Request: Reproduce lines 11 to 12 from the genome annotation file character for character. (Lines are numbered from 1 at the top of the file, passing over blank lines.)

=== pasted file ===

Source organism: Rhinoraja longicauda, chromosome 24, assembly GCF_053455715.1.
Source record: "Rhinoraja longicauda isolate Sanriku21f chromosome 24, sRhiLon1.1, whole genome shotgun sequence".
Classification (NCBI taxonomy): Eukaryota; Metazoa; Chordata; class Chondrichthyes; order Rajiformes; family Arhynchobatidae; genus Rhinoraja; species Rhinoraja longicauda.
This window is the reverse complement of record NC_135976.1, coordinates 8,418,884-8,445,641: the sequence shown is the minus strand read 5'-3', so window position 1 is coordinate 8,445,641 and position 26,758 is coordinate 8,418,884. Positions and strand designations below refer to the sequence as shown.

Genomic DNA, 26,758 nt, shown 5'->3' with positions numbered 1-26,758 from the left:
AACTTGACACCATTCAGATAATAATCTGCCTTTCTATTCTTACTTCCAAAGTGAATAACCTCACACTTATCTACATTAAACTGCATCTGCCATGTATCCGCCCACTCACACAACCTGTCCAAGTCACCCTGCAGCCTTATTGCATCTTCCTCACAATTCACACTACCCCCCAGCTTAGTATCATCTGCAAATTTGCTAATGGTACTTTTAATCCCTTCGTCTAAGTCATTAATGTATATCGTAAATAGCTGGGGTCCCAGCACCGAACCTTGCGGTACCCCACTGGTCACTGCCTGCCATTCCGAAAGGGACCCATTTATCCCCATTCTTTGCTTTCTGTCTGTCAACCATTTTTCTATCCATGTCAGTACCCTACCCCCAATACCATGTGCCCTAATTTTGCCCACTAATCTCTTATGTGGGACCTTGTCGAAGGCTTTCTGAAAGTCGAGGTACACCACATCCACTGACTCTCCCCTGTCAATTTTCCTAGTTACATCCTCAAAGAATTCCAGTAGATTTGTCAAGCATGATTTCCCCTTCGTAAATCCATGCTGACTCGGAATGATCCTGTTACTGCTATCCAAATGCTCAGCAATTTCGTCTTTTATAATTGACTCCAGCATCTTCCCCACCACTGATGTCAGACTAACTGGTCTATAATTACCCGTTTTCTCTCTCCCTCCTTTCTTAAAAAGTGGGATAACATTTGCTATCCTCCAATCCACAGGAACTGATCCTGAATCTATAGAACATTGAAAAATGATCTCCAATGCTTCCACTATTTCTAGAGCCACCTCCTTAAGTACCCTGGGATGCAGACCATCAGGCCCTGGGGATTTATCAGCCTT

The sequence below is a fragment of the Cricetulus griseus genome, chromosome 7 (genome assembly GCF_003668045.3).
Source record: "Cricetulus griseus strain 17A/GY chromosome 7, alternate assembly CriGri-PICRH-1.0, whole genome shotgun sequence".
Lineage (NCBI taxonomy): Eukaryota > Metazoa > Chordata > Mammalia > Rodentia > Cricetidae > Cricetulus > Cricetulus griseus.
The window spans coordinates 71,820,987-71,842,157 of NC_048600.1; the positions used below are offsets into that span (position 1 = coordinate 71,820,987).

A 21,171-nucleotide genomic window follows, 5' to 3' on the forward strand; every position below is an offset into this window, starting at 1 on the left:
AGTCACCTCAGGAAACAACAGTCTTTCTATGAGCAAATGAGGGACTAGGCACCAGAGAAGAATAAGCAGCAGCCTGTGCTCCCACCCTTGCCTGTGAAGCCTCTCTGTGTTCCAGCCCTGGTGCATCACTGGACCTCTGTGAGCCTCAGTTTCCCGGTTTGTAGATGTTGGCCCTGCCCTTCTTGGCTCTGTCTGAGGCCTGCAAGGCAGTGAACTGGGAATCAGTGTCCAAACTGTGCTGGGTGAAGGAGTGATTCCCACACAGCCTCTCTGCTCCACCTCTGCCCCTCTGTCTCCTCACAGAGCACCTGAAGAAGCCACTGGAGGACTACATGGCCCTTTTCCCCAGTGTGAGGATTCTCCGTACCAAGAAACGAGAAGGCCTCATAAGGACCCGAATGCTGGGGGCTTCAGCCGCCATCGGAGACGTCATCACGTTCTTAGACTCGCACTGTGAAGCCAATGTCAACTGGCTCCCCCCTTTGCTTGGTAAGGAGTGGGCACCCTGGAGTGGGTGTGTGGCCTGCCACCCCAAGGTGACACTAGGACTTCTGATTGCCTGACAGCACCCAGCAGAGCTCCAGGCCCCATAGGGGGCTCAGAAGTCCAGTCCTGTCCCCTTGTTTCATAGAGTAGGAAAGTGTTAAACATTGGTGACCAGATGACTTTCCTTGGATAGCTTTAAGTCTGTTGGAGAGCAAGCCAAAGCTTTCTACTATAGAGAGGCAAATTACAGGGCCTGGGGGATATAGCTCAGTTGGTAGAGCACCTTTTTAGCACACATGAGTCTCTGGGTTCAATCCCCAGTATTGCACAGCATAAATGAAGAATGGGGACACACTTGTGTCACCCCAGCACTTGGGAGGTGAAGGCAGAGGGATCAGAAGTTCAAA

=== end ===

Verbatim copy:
A 21,171-nucleotide genomic window follows, 5' to 3' on the forward strand; every position below is an offset into this window, starting at 1 on the left:
AGTCACCTCAGGAAACAACAGTCTTTCTATGAGCAAATGAGGGACTAGGCACCAGAGAAGAATAAGCAGCAGCCTGTGCTCCCACCCTTGCCTGTGAAGCCTCTCTGTGTTCCAGCCCTGGTGCATCACTGGACCTCTGTGAGCCTCAGTTTCCCGGTTTGTAGATGTTGGCCCTGCCCTTCTTGGCTCTGTCTGAGGCCTGCAAGGCAGTGAACTGGGAATCAGTGTCCAAACTGTGCTGGGTGAAGGAGTGATTCCCACACAGCCTCTCTGCTCCACCTCTGCCCCTCTGTCTCCTCACAGAGCACCTGAAGAAGCCACTGGAGGACTACATGGCCCTTTTCCCCAGTGTGAGGATTCTCCGTACCAAGAAACGAGAAGGCCTCATAAGGACCCGAATGCTGGGGGCTTCAGCCGCCATCGGAGACGTCATCACGTTCTTAGACTCGCACTGTGAAGCCAATGTCAACTGGCTCCCCCCTTTGCTTGGTAAGGAGTGGGCACCCTGGAGTGGGTGTGTGGCCTGCCACCCCAAGGTGACACTAGGACTTCTGATTGCCTGACAGCACCCAGCAGAGCTCCAGGCCCCATAGGGGGCTCAGAAGTCCAGTCCTGTCCCCTTGTTTCATAGAGTAGGAAAGTGTTAAACATTGGTGACCAGATGACTTTCCTTGGATAGCTTTAAGTCTGTTGGAGAGCAAGCCAAAGCTTTCTACTATAGAGAGGCAAATTACAGGGCCTGGGGGATATAGCTCAGTTGGTAGAGCACCTTTTTAGCACACATGAGTCTCTGGGTTCAATCCCCAGTATTGCACAGCATAAATGAAGAATGGGGACACACTTGTGTCACCCCAGCACTTGGGAGGTGAAGGCAGAGGGATCAGAAGTTCAAA